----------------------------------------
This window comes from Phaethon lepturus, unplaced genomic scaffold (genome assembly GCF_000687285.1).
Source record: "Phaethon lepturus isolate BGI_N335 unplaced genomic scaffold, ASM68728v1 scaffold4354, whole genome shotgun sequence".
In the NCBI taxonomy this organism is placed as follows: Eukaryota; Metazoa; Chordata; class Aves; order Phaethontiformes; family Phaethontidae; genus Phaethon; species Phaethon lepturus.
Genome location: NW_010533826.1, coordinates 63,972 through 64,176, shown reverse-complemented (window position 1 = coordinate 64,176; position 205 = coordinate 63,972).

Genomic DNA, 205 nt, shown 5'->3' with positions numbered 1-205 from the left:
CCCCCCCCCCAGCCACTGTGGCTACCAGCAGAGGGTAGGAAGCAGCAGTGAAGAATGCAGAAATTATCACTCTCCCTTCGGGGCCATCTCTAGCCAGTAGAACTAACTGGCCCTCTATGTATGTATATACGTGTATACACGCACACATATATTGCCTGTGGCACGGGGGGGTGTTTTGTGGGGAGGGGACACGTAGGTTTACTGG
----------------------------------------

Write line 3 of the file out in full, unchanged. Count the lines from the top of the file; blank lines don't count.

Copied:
In the NCBI taxonomy this organism is placed as follows: Eukaryota; Metazoa; Chordata; class Aves; order Phaethontiformes; family Phaethontidae; genus Phaethon; species Phaethon lepturus.